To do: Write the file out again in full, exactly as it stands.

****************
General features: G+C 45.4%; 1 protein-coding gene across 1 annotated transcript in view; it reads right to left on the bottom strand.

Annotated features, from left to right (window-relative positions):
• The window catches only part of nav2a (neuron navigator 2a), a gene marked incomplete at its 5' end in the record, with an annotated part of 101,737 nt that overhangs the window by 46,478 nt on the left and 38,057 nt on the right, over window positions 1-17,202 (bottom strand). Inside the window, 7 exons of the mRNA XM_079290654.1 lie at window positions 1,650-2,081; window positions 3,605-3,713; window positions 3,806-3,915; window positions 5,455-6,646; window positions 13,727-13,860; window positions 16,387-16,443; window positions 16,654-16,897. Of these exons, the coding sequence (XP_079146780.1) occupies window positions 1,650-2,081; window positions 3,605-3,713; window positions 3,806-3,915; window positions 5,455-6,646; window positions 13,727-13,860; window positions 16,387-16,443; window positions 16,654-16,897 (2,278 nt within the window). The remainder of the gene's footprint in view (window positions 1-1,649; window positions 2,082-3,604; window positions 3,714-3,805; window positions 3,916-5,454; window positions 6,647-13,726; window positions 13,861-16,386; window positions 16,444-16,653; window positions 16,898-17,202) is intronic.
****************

General features: G+C 45.4%; 1 protein-coding gene across 1 annotated transcript in view; it reads right to left on the bottom strand.

Annotated features, from left to right (window-relative positions):
• The window catches only part of nav2a (neuron navigator 2a), a gene marked incomplete at its 5' end in the record, with an annotated part of 101,737 nt that overhangs the window by 46,478 nt on the left and 38,057 nt on the right, over window positions 1-17,202 (bottom strand). Inside the window, 7 exons of the mRNA XM_079290654.1 lie at window positions 1,650-2,081; window positions 3,605-3,713; window positions 3,806-3,915; window positions 5,455-6,646; window positions 13,727-13,860; window positions 16,387-16,443; window positions 16,654-16,897. Of these exons, the coding sequence (XP_079146780.1) occupies window positions 1,650-2,081; window positions 3,605-3,713; window positions 3,806-3,915; window positions 5,455-6,646; window positions 13,727-13,860; window positions 16,387-16,443; window positions 16,654-16,897 (2,278 nt within the window). The remainder of the gene's footprint in view (window positions 1-1,649; window positions 2,082-3,604; window positions 3,714-3,805; window positions 3,916-5,454; window positions 6,647-13,726; window positions 13,861-16,386; window positions 16,444-16,653; window positions 16,898-17,202) is intronic.